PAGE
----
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  David Stybr: Prélude à la Muse (et à l'Amuse):
A Passacaglia for Rock Band, Percussion Ensemble and Harp (3:30)
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David Stybr: Engineer and Composer

It's Left Brain vs. Right Brain: best 2 falls out of 3

Prélude à la Muse (et à l'Amuse):
A Passacaglia for Rock Band, Percussion Ensemble and Harp (3:30)

Rock Band: 2 to 4 Vocalists, Lead Guitar, Rhythm Guitar, Bass Guitar, Drum Set;
Percussion Ensemble: Bongos, Tambourine, Whistle, 3 Temple Blocks,
Chimes, 2 Steel Drums, Glockenspiel, Xylophone; Harp

Left Brain: "Many pop songs are built on repeated melodic and rhythmic phrases, so I decided to cross a rock band with a passacaglia. After all, In-A-Gadda-Da-Vida is a passacaglia of sorts. A passacaglia is an old Italian or Spanish dance form based on bass patterns which repeat over and over while the melody above it is varied and developed, usually in 3/4 time, but I chose 7/4."

Right Brain: "The middle section in 7/8 and 7/4 is really exotic. A close friend introduced me to the extravagant circa-1960 music by the king of space-age orchestral pop: Juan García Esquivel! His visionary orchestrations are like an exploding musical piñata with strikingly futuristic arrangements. I didn't set out in this style, but the 'dooby-dooby-doo' voice synthesizer in my notation software was like the groovy 'zu-za-zu' vocal stylings of the Esquivel ensemble, so away I went."

Left Brain: "This piece was composed during an intense June 2005 heat wave in Chicago, Illinois. Naturally I also conducted some research into the exotic Esquivel sound."

Right Brain: "Tropical exotica emerged in the USA in the 1950s, when the soldiers and sailors from the Pacific theater of World War II came home and wanted some of the flavor of the South Pacific islands back at home. Tiki bars with umbrella-festooned rum drinks came into vogue, and pop orchestras specializing in the 'exotica sound' were popular. Bongos, pedal steel guitar, steel drums, bird noises, anything to evoke a tropical jungle setting were used. Exotica and Tiki bars probably peaked in the early to mid 1960s. They might be making a small comeback as a new generation discovers the sights and the sound. And hey, it's more than a sound — it's a lifestyle!"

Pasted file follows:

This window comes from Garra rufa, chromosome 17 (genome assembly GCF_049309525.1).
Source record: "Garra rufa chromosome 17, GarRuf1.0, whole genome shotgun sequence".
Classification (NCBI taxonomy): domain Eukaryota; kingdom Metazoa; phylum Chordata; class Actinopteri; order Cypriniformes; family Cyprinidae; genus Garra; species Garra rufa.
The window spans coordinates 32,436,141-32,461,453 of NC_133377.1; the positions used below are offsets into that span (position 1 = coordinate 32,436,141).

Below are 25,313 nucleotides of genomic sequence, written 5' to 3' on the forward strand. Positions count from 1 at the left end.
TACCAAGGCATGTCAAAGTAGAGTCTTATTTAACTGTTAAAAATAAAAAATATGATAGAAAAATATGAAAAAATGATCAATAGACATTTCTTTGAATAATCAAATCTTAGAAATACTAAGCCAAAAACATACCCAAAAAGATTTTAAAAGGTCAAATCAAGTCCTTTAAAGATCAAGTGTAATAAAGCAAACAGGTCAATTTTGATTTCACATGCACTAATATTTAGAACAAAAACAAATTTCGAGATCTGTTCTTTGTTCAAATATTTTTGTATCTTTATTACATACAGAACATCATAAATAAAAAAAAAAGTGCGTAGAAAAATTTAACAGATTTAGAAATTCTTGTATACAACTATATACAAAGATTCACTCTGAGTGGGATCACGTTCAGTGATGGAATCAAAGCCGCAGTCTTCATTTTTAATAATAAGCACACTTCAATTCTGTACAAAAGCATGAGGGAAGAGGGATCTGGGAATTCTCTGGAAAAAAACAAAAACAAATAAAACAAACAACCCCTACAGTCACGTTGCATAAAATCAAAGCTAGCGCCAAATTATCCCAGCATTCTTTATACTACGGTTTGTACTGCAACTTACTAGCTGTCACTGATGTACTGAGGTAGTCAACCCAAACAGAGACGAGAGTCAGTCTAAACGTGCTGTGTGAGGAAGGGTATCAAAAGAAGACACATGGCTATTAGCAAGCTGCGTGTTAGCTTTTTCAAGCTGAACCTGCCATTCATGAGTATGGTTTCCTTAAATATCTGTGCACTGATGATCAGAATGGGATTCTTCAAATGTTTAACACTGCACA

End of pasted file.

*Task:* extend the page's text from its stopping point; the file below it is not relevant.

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Orchestra / *String Or. Quintets Miscellaneous
Andante Cantabile (5:00) *

Rosie: Walzer für Orch. (6:00)

Scumble River Legend (1:00)

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Life and Afterlife: 4 Elegies for Soprano and Orch. (26:30)
I. The Last Time (7:50)
II. Nocturnal Procession (6:00)
III. Dreams (3:30)
IV. Farewell (8:50)
String Quintet No. 2 in B Minor
I. Variation-Sonata (5:00)
II. Andante cantabile (5:00)
III. Intermezzo & Anthem (5:00)
IV. Finale: Allegro (5:00)
Brass Quintet in C Minor
I. Allegro moderato (7:00)
II. Scherzo: Allegro (3:30)
III. Romanze (5:10)
IV. Finale: Allegro (5:10)
& Cortège in A Minor (6:25)
"Bad Boys and Blondes" Bossa Nova for Brass Quintet (1:10)
Ellmenreich: Spinning Song arr. for Brass Quintet (2:00)
Rolling River Rag for Piano (4:10)
Dance of the Three Witches for Organ (1:00)
Wedding Belles for Trumpet, Organ, Glockenspiel and Chimes (1:00)
Tango: Summer Night in Montevideo for Accordion and Piano (3:20)
ContraBassooNova for
Contrabassoon and Piano (3:00)
2 Brazilian Dances for Wind Quintet
Prélude à la Muse (et à l'Amuse): A Passacaglia for Rock Band (3:30)
Händel: Arrival of the Queen of Sheba transcribed for Tuned Percussion (3:30)

© 2005 David Stybr * Updated 4 July 2005
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